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The Women Who Created a Legendary Pharaoh: The Hidden Advisers of Ramesses II

The Women Who Created a Legendary Pharaoh: The Hidden Advisers of Ramesses II

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Ramesses II is considered one of the greatest pharaohs of Egypt. Regardless if this is an exaggerated statement or not, his reign had very distinct stages. With the disappearance of two of the most important women in his life – his beloved wife and mother – something in his politics changed.

Ramesses was lucky to grow up in the court of the disciplined and demanding pharaoh Sety I, who was known for his rule and his handsome face. When Sety died, Ramesses was the one who sat on the Egyptian throne of the king-god.

Tuya – Mother and Guide

Tuya was a daughter of a military officer named Raia and a woman known as Ruia, who could have been a priestess. Apart from her ruined tomb, QV80 in the Valley of the Queens, she appears in several monuments and reliefs. She is always depicted at the side of her husband or son, like a supportive wall for the colossal statue.

She became a student of Queen Sitre, Sety’s mother, and grew up as a well-educated young princess. When Sety became a pharaoh, Tuya was already well-prepared for the new role in her life. Her education was impressive. The young queen had to learn many things about languages, reading, rituals, history, religion, etiquette, and diplomacy. Tuya was a perfect candidate to become the Great Royal Wife of the Pharaoh.

Statue of Tuya from the Vatican.

Statue of Tuya from the Vatican. ( CC BY-SA 3.0 )

Ramesses II’s royal parents took care to prepare him to become a great and successful ruler. They succeeded, because their son became a legendary king of Egypt. When her husband died, Tuya continued to look after and guide their son.

The number of Ramesses’ achievements is as remarkable as the number of monumental temples he had built during his lifetime. However, it is very easy to see that his mother had an impact on his reign. The most famous battle Ramesses fought took place in the 5th year of his reign. The battle of Kadesh became legendary for his actions. As the years passed, he became the most successful king of his time.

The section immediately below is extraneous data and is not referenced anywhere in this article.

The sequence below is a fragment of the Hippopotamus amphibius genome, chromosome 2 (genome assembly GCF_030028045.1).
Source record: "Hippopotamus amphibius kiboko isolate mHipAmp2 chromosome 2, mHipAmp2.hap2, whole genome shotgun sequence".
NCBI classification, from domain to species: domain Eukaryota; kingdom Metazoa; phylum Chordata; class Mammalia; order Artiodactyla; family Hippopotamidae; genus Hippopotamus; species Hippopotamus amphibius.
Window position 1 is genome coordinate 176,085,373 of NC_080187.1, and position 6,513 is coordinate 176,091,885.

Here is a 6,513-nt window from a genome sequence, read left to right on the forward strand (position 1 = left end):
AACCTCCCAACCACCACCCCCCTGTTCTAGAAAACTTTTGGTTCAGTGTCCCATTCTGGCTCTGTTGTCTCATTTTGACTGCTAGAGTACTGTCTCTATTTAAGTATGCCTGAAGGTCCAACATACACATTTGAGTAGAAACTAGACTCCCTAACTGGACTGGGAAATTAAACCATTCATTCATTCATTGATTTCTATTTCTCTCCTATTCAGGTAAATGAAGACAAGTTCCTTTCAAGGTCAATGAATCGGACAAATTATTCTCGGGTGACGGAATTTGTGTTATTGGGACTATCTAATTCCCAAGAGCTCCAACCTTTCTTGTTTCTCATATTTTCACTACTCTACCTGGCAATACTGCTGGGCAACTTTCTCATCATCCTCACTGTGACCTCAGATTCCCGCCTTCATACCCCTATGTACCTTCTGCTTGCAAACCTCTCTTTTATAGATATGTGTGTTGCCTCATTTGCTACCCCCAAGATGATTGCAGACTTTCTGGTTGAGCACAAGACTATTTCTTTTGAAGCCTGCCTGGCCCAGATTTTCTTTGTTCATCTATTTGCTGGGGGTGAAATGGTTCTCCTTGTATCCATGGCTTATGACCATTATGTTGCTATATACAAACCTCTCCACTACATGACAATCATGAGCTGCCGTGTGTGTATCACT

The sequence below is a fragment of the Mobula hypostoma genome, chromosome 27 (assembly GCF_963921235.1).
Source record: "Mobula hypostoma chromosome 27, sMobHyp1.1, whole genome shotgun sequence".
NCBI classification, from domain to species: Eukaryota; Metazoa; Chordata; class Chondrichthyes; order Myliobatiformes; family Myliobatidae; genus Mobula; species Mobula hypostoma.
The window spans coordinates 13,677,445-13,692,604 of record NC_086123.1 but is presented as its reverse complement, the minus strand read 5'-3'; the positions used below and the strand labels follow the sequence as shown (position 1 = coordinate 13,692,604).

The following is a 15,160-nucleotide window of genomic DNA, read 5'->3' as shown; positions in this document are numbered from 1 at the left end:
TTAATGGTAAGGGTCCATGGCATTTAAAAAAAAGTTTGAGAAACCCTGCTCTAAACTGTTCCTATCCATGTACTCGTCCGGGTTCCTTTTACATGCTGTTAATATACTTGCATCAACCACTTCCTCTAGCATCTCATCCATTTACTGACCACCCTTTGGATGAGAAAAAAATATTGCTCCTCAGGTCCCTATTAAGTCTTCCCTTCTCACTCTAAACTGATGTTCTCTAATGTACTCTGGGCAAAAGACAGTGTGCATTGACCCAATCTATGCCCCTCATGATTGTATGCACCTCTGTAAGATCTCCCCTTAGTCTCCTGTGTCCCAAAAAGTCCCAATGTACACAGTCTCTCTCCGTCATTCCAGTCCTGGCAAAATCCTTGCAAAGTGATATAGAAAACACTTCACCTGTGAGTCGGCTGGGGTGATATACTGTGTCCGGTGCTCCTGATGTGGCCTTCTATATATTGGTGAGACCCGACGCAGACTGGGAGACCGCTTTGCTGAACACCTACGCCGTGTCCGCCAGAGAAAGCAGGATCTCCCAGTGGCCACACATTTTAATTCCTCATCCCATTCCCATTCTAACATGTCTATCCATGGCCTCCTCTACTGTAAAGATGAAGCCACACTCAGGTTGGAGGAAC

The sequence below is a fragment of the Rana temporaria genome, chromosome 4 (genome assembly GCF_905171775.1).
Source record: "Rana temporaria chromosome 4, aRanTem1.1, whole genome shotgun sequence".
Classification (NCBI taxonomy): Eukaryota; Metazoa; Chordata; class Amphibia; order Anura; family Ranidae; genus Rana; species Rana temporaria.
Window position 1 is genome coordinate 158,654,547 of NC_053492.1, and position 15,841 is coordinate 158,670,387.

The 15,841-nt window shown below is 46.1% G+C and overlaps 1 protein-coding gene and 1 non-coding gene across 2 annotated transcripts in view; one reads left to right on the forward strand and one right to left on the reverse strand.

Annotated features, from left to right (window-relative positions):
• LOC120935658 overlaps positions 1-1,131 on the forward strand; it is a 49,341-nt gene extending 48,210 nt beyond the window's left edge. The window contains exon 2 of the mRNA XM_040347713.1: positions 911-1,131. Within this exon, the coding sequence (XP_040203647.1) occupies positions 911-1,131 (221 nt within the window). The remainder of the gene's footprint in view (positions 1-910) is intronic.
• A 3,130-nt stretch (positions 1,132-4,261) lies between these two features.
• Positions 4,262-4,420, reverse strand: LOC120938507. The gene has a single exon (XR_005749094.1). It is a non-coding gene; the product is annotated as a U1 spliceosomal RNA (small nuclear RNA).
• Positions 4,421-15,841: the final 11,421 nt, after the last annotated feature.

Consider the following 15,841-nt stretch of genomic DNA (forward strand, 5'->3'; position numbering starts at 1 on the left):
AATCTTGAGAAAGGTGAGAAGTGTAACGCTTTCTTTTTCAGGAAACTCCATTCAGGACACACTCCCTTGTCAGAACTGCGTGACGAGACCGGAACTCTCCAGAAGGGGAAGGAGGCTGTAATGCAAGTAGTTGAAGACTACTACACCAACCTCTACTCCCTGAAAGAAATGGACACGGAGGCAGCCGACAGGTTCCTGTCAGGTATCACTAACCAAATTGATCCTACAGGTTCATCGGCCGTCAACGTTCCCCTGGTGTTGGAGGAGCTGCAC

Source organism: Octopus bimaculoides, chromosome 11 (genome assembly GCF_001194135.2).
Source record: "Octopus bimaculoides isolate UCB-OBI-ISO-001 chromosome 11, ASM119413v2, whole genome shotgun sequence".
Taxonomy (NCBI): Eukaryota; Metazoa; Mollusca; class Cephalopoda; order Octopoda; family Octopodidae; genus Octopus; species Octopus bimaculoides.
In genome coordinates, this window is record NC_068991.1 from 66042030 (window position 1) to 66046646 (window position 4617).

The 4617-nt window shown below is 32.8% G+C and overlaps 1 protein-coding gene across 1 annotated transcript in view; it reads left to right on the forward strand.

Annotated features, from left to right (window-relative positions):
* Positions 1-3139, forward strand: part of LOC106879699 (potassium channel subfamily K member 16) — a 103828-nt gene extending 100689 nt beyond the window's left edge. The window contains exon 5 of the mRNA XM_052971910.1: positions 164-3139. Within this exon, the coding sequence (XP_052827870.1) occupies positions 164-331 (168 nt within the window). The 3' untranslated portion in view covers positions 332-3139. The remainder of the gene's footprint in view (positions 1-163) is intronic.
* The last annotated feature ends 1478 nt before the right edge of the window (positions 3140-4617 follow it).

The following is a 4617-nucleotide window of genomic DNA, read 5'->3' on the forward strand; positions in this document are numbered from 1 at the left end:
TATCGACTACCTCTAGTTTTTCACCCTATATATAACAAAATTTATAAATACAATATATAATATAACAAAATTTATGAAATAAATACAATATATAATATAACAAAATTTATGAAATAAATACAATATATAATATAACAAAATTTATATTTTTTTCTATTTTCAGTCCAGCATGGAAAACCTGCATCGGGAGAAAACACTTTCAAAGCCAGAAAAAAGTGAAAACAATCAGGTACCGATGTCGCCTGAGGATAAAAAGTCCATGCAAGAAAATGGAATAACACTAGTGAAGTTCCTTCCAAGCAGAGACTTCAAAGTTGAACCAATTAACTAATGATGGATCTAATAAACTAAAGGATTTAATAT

When Tuya died during the 22nd year of his reign, something changed about his politics. Earlier, he was like a better and more powerful version of his father, but with time he became more focused on the situation inside the country. Some researchers claim that he may have gotten tired with the intensive actions, wars, and conquering of new lands. However, it is also possible that the death of his mother, and another important woman in his life soon after, had changed the famous Egyptian pharaoh.

The great Sesostris (Rameses II) in the Battle of Kadesh

The great Sesostris (Rameses II) in the Battle of Kadesh ( Public Domain )

Nefertari – The Lover and Inspiration

Nefertari and Ramesses met when they were both very young. Reliefs and inscriptions describe a rare true love in the royal palace. She was related to the Amarna dynasty and probably Nefertiti's family. Ramesses must have been brave and very much in love to marry a princess related to the rebellious family of Akhenaten. The dynasty from Amarna was supposed to be forgotten forever, and the priests of Amun had an aggressive campaign to damage all the depictions of the pharaoh and his family.